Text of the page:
Usually our Christmas family gatherings are a busy, noisy times, with the house full of people – adults,teens, small children and a dog. On Christmas Eve, we most often attend our own church, Bethel Christian Reformed Church, for Christmas observance. But every so often, when our daughter, her husband and family travel to North Dakota for the holiday, we have a quiet Christmas with only adults at the house, and we visit a different church to share in their Christmas celebration.
It was on one of these quiet Christmases that my husband, son and I decided to attend the Christmas Eve Service, often called “Midnight Mass” because of the late hour in which it is held, at St John’s Abbey in Collegeville, MN. St John’s Church and Abbey is a 60 mile drive from our home, so I checked on-line to make certain of the time of the service -we wanted to arrive in plenty of time to find a seat. Reading through the information I saw that there was to be a concert in the church prior to the celebration of the Eucharist. “Wow!”, I thought, “What a great a Christmas gift. We’ll get to hear the amazing church organ, the St John’s boys’ choir and the Abbey choir perform sacred music before mass, plus the music during the service.” Energized by this news, I packed up a little basket of Christmas cookies and a thermos of coffee, grabbed our travel mugs, and herded the guys out to the car for the trip Collegeville.
It was a beautiful, clear,cold night. The moon was round and bright, and cast enough light on the snow-covered ground that we could easily see across miles of rolling farm fields as we travelled. When we got to the church, the parking lot was close to full even with an hour to go before the service started. It was wonderful to walk up the steps, open the huge doors of the church and see and smell the lovely pine boughs throughout the worship space.We were fortunate to find a place to sit close to the back of the church. I was a little disappointed that we were so far away from the front, but grateful that we arrived in time to find a seat and hear the pre-service concert. I noticed that a young couple with little kids was seated behind us in the very last pew. I groaned inwardly, wondering why parents would bring such young children to church so late at night, and hoped that the kids wouldn’t get tired, cranky and loud during the service. As I looked toward the front of the church, toward the altar, I was struck again by the simple, profound beauty of St John’s church with its Marcel Breuer design, http://en.wikipedia.org/wiki/Marcel_Breuer, and pondered the contrast between the modern architecture and the ancient celebration of Christmas. There was certainly an undercurrent of happiness filling the gracious space. The entire setting, the musicians and the people attending all seemed to be filled with excitement.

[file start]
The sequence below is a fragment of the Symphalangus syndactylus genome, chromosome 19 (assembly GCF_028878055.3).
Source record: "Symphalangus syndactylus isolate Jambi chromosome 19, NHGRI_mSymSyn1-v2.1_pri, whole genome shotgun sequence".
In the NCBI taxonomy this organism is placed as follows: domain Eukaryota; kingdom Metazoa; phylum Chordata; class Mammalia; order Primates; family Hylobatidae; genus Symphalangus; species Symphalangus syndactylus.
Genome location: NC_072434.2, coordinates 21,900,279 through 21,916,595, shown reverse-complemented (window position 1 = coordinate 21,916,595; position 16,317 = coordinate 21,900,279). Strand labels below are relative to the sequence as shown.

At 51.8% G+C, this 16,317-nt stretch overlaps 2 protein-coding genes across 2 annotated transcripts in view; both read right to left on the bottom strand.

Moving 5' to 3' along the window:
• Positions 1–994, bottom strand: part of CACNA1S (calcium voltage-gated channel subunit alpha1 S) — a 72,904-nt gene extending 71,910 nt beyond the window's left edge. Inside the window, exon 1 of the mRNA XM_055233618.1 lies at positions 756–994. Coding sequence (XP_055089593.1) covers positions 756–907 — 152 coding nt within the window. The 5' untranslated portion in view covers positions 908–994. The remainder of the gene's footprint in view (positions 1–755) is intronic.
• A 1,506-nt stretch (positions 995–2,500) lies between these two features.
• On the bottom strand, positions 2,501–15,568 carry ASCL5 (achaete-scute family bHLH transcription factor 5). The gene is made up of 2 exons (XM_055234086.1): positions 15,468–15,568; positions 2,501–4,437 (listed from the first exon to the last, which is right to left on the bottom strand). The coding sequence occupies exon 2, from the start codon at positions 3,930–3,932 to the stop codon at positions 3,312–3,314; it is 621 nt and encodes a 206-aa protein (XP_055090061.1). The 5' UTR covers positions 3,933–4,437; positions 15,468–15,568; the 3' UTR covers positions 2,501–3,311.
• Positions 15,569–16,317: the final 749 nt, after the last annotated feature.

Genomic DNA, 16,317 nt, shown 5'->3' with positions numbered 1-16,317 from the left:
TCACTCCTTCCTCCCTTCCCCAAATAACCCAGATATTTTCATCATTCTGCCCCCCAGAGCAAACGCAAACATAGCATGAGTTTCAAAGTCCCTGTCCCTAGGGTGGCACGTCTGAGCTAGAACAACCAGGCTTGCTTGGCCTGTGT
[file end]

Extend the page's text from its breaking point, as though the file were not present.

When the concert ended, all the electrical lights were put out and only candles lit the perimeter of the huge sanctuary.Then a choir of monks began singing the Introit, or introduction, to the mass, which was a Gregorian chant. At the end of this chant, the lights came up in the church and the congregation sang “Oh Come All Ye Faithful.” The celebration of the mass included readings from the familiar Bible story of Christ’s humble birth. It was after one of the scripture readings that I heard the cry of the baby from the family behind us; it was definitely a newborn cry, piercing and demanding, but instead of reacting negatively to the plaintive tone, which I was fully prepared to do earlier in the evening, a small miracle occurred: I realized what a meaningful experience it was to hear the same sounds at church on Christmas Eve in the 21st century that Mary and Joseph, the shepherds and the angels heard on that first Christmas night; not the sounds of a full-throated organ,or Gregorian chant, but the cry of a healthy newborn baby.
The remainder of the service was truly moving. I was so very glad that we decided to drive the two hours to participate in Christmas Eve at St John’s. Yet as beautiful as it was, the moment I remember most tenderly is the cry of the newborn whose young family was seated behind us. No other part of the service touched my heart more, or brought the Christmas story more clearly into focus than the sound of that baby’s tiny wail. The very noise that I had dreaded to hear during the service had become the source of my deepest happiness that night, and I remember it as a lovely Christmas Eve gift.